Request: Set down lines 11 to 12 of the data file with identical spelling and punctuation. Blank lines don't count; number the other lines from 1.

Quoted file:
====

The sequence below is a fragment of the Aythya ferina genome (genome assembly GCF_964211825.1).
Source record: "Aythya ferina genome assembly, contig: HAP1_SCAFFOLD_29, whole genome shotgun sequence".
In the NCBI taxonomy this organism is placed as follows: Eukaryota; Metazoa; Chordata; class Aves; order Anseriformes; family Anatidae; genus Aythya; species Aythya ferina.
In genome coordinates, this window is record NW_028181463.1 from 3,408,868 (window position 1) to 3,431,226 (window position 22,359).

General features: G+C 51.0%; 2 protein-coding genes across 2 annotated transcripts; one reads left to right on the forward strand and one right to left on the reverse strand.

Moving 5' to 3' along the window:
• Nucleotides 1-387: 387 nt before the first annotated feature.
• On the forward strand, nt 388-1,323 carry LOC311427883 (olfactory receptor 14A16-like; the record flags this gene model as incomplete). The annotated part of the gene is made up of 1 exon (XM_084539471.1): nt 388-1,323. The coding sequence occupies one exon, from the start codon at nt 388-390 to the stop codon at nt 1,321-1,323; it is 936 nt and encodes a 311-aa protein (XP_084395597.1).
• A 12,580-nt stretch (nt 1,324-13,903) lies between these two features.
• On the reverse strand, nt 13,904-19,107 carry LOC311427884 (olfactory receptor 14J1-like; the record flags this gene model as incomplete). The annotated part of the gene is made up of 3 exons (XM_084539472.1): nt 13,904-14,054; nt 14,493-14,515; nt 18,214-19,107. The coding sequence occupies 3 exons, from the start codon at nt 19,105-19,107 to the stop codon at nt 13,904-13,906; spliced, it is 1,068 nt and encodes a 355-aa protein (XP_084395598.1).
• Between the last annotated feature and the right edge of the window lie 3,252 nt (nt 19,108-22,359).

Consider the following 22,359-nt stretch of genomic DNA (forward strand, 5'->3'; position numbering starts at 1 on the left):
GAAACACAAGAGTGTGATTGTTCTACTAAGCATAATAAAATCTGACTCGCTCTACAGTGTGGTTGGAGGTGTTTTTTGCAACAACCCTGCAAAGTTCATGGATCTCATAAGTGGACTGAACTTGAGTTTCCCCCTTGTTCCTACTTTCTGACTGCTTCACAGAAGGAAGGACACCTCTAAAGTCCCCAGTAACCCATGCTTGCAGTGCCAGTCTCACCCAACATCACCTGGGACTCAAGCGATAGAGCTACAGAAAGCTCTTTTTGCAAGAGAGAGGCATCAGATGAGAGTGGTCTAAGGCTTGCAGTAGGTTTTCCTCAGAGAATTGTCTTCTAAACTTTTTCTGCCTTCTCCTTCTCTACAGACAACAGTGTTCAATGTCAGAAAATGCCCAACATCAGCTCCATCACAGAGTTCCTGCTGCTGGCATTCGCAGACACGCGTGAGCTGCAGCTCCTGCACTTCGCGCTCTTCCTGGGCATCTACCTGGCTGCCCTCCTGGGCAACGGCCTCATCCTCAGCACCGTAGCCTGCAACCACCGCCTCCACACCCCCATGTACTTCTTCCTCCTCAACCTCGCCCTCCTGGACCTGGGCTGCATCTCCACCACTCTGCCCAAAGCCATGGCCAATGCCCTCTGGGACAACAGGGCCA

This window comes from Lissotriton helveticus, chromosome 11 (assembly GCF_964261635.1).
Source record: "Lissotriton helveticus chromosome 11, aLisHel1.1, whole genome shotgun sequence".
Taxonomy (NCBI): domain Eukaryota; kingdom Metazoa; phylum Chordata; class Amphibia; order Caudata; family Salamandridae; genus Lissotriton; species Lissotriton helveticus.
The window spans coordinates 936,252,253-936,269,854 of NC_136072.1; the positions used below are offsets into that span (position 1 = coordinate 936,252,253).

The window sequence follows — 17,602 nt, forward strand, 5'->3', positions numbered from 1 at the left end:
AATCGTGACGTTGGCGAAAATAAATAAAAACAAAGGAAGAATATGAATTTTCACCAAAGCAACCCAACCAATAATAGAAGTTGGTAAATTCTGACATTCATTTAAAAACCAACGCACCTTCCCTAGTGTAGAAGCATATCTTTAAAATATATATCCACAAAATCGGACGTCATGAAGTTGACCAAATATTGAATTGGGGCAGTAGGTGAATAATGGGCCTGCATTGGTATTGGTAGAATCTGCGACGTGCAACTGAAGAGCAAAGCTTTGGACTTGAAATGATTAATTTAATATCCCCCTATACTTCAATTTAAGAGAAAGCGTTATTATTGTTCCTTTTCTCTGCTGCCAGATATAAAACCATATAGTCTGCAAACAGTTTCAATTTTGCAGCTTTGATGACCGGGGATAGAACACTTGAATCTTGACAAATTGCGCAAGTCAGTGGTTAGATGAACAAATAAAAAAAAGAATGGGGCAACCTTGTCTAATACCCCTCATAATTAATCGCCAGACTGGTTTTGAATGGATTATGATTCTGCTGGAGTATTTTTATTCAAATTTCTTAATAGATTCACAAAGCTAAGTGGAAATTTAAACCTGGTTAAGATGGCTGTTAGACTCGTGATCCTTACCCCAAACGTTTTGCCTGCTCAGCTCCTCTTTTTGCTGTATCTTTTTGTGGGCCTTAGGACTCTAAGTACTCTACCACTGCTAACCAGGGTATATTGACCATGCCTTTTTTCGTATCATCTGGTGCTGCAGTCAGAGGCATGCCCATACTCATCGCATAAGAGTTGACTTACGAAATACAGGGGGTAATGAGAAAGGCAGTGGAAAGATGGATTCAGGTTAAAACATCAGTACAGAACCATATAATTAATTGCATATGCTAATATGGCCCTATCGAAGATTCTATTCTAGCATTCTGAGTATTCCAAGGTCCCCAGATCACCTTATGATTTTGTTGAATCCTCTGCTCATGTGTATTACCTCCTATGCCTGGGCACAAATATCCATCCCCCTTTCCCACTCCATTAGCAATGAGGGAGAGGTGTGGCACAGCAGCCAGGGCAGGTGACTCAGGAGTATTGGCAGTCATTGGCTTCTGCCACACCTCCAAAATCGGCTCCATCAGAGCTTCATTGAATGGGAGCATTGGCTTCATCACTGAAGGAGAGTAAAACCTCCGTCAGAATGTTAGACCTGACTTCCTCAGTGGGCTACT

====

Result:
• Between the last annotated feature and the right edge of the window lie 3,252 nt (nt 19,108-22,359).

Consider the following 22,359-nt stretch of genomic DNA (forward strand, 5'->3'; position numbering starts at 1 on the left):